Our study revealed that nearly half of the knockouts with phenotypes in sexual development in N. crassa resulted in arrest of development at the transition from protoperithecium to early perithecium, whereas the majority of knockouts with phenotypes in sexual development in F. graminearum affected numbers of protoperithecia that mature to perithecia (reducing—or in one case increasing—numbers compared to wild type). Previous studies in N. crassa also found large numbers of knockout mutants resulting in arrest of development at the transition from protoperithecium to perithecium [87,88,99102], and previous studies in F. graminearum have revealed genes functioning in the regulation of the number of mature perithecia [96,103,104]. Previous studies have not typically found mutants conferring arrest of development at the protoperithecial stage in F. graminearum or genes functioning in regulation of the number of perithecia in N. crassa. It is possible that mutants of F. graminearum that arrest development at the protoperithecium stage would be missed in screens as a consequence of these small structures being obscured by the stroma in F. graminearum. Such mutants would be scored as completely lacking the sexual cycle. Differences in expression patterns for genes with knockout phenotypes in the initiation of protoperithecia in N. crassa were observed between the MRCA-F and the MRCA-N consistent with observed developmental differences in protoperithecia between the two lineages, implying divergent regulatory mechanisms at this stage.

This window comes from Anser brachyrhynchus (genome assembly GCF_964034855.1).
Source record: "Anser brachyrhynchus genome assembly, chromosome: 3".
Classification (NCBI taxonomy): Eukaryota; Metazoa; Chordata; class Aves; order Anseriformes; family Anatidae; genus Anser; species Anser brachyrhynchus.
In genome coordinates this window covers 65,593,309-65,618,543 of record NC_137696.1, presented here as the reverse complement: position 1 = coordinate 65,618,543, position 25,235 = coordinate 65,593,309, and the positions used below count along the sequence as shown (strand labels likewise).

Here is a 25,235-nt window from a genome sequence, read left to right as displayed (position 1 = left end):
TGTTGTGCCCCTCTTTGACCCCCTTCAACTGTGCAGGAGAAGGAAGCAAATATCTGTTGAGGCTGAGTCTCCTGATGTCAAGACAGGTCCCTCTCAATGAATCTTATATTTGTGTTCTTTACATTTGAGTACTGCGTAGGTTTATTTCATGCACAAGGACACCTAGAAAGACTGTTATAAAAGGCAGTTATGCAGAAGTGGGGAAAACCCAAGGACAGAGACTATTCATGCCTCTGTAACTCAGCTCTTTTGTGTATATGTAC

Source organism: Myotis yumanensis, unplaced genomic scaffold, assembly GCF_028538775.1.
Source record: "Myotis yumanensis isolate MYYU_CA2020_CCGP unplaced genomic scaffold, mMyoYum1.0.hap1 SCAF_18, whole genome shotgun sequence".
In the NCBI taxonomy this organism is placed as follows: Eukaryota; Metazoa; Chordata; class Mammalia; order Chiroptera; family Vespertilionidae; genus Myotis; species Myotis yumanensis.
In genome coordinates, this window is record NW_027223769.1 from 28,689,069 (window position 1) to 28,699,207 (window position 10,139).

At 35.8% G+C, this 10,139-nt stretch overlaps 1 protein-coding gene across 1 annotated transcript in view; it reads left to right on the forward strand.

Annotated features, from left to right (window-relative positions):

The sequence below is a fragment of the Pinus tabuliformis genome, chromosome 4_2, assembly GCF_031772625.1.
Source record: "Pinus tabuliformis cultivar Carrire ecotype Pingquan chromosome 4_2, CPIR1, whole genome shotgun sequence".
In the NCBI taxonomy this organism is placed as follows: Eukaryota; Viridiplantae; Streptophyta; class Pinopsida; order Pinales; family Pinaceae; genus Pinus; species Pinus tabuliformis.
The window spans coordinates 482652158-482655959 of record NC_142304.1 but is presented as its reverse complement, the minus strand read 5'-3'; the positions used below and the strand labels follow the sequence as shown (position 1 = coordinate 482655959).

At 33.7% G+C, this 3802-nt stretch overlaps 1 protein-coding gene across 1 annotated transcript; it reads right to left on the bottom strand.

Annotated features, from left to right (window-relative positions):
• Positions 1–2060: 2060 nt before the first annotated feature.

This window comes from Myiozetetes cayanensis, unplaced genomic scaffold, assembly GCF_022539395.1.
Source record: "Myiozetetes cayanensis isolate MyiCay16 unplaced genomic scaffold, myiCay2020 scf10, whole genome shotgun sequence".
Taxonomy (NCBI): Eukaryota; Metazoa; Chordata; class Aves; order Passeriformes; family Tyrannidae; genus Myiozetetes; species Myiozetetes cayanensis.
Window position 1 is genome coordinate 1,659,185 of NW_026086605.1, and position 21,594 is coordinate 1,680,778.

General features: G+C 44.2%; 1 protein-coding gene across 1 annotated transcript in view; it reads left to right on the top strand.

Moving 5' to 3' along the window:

The prevalence of early arrest mutants across diverse studies in N. crassa implies that the Neurospora species have either recently evolved or retain an ancestral regulatory apparatus that is fairly complex for entry into sexual development. For Neurospora spp., entering sexual development at the right time is a key life history decision. Reproductive success is contingent on remaining asexual to maximize the period of fast growth, then reliably moving into sexual development to produce robust long-lasting spores that remain dormant until the next wildfire. As organisms that thrive asexually during a brief wildfire post-burn period, then persist as durable meiotically produced ascospores [55], Neurospora species must grow aggressively and asexually as saprotrophs—or possibly as endophytes or pathogens [105]—then shift to the sexual cycle efficiently when nutrient resources dwindle at the end of their window of opportunity [106108]. Each year, F. graminearum colonizes host plants and generates protoperithecia in senesced host tissues which overwinter in association with crop residues (Guenther and Trail 2005). Perithecia then arise in abundance each year during periods of optimal temperature and moisture, coinciding with host development to allow for maximum infection. Thus the sexual cycle of each species is initiated in coordination with diminishing nutrients (senesced host tissues in F. graminearum versus post-fire woody plant exudates in N. crassa) and environmental signals. Expression patterns of genes with phenotypes in early perithecium development appeared similar among the Neurospora and Fusarium species, consistent with the similarity of early morphologies of perithecial development, although the greater diversity of early perithecial phenotypes among F. graminearum genes implies that its genes operate in a more decentralized regulatory context.